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Can GPS tracking devices help lower truancy rates?


For teens with a history of truancy, GPS tracking devices are a final attempt to change their behavior.

Schools in the Anaheim Union High School District (AUHSD) in California are the latest to try a novel way to improve attendance: monitoring students’ whereabouts with global positioning satellite (GPS) tracking devices.

Attendance Improvement Management (AIM) Truancy Solutions has developed a walkie-talkie-sized GPS tracking device that is able to follow students’ locations.

“The program was initially started to give counselors of chronic truants a means of verifying students’ attendance and to create more accountability for the students,” said Andy Wilson of AIM Truancy Solutions.

For teens with a history of skipping class, the GPS tracking devices are a final attempt to change their behavior before they are sent out of school and into juvenile detention centers.

Some find the program to be too similar to a penal punishment system.

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“I feel like they come at us too hard, and making kids carry around something that tracks them seems extreme,” AUHSD parent Raphael Garcia told the Orange County Register.

“It’s a criminalization of kids who have trouble getting to class every day,” Belinda Escobosa Helzer, director of the Orange County office of the ACLU of Southern California, told the Los Angeles Times.

But Wilson said the program is supportive, not punitive.

“Parents and students volunteer for our program because they would like additional help and support to get their student back in school,” he said. “Also, the GPS device is a handheld mobile device no different than the cell phone most students currently carry. This device is just tool that we use for a short period of time at the beginning of our program that gets students into a steady routine, a positive behavior change.”

He added that the solution has been recognized as way to get students back on track to graduate.

The program is completely voluntary, and parents have to give permission for their children to be tracked before students are outfitted with the devices.

“The GPS device was … one aspect of an innovative process that would provide immediate and accurate information on a student,” said Wilson.

For more news about dropout prevention programs, see:

eSN Special Report: Keeping students on a path toward graduation

Successful credit recovery programs from four districts

Laura Bush announces new graduation initiative

School safety expert Patrick Fiel said the use of GPS tracking devices to curb truancy could help improve school safety.

“This is just one more way that technology—including video surveillance cameras, visitor management and emergency notification systems, and access control—can help schools handle serious problems such as truancy, bullying, vandalism, and gang activity,” said Fiel, who is a public safety advisor for ADT Security Services and the former executive director of school security for the Washington, D.C., public school system.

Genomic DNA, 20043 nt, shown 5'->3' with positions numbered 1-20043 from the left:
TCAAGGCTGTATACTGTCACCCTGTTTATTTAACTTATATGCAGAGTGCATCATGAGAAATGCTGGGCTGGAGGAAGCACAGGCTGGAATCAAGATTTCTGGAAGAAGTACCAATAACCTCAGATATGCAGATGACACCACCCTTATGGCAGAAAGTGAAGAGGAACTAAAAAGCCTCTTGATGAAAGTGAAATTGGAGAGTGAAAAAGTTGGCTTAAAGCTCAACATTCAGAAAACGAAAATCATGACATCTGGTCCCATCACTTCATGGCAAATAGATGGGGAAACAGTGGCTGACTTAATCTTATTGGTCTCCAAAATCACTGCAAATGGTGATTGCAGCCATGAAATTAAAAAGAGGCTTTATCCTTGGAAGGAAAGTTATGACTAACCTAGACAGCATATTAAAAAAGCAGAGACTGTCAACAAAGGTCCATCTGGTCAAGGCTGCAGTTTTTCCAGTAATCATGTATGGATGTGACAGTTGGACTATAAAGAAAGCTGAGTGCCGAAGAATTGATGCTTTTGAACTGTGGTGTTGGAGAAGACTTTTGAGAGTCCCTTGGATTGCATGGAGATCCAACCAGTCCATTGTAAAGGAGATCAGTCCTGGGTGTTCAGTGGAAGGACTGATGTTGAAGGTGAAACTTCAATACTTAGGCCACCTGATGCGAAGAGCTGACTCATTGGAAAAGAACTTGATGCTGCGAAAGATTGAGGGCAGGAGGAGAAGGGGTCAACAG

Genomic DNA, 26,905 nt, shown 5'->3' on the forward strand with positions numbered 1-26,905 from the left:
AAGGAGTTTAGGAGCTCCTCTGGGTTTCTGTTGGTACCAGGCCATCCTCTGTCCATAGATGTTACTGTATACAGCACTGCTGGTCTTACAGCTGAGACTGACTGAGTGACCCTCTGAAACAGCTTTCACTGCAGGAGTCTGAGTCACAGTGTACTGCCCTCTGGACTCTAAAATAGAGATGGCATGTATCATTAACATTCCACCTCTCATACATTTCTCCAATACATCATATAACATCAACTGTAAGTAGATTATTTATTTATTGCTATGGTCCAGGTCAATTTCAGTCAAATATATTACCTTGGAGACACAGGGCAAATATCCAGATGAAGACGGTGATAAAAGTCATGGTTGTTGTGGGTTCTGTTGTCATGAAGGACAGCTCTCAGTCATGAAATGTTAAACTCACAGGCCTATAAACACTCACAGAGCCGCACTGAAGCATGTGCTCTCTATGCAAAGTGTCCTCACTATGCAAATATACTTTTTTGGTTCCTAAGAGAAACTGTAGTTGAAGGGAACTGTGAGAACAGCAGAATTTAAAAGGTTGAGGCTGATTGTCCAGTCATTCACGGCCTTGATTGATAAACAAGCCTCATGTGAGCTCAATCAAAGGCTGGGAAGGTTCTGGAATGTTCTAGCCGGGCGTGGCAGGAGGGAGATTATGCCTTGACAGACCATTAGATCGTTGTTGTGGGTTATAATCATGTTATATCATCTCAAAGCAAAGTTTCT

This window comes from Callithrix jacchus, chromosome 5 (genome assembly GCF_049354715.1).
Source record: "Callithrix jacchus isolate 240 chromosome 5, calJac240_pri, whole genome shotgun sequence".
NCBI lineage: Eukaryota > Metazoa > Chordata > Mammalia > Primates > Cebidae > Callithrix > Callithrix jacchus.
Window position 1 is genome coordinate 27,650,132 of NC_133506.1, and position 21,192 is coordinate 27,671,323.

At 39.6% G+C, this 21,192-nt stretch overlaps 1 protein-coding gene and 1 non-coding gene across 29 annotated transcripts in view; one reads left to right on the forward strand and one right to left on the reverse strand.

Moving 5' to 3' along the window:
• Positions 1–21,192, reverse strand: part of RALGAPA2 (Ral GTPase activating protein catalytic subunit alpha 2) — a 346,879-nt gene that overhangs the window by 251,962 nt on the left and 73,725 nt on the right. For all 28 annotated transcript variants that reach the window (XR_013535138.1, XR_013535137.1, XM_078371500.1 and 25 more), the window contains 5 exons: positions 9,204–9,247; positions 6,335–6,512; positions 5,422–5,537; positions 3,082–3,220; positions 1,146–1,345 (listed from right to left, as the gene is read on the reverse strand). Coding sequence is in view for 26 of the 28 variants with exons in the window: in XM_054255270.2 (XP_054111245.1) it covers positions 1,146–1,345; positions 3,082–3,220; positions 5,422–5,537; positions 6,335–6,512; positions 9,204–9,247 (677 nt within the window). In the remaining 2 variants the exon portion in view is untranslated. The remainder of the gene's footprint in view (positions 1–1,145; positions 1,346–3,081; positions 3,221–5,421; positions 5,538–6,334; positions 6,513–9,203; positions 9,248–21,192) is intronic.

“Truancy can cause many problems. Kids who willingly choose to ditch school are more likely to become involved in gangs and crimes such as vandalism, theft, drug dealing, and other activities that can cost cities thousands, even millions, of dollars to police or repair. Very few cities today have the extra revenue to deal with the costs of truancy,” Fiel continued.

He also said that schools lose state funding when students miss class, and teaching students better attendance habits could prove to be a financial boon for schools.

Dale Junior High School and South Junior High School, both in AUHSD, are two of the newest schools to enroll in AIM’s program. Together, the schools have entered 32 seventh and eighth grade students into the program, said Elizabeth Novack, AUHSD superintendent. As of press time, the program had recorded only four unexcused absences since the schools enrolled. The students check in with an adult mentor, referred to as a coach, several times a week.

“We hire and train a dedicated group of coaches who develop lasting relationships with their students,” Wilson said, adding that coaches go through a strict vetting and background check and have a history of working with at-risk youth.

AUHSD is piloting the program for six weeks in response to a wave of truancy.

Novack said the schools have seen a 95- to 98-percent improvement in student attendance in the two weeks since they’ve implemented the program.

For more news about dropout prevention programs, see:

eSN Special Report: Keeping students on a path toward graduation

Successful credit recovery programs from four districts

Laura Bush announces new graduation initiative

The mobile GPS tracking devices are handheld devices, and students are required to enter an identification code several times a day: when they wake up, when they arrive at school, after lunch, and at 8 p.m. If the students are not where they are supposed to be at these times, the GPS device provides a way for them to be located.

Wilson said the technology allows students to take responsibility for their education and whereabouts.

“[It] gets students into a steady routine, a positive behavior change,” said Wilson. He also said the devices give students an excuse to “opt out” of situations where they might feel pressured by their peers.

While AUHSD is the first California district to use the GPS tracking devices to curb truancy, they also are in use in Pennsylvania, Kentucky, Louisiana, and Texas.

According to AIM, students attending schools in which the GPS devices are in place average daily attendance increases from 77 to 95 percent, and they also experience better grades and fewer behavioral issues.

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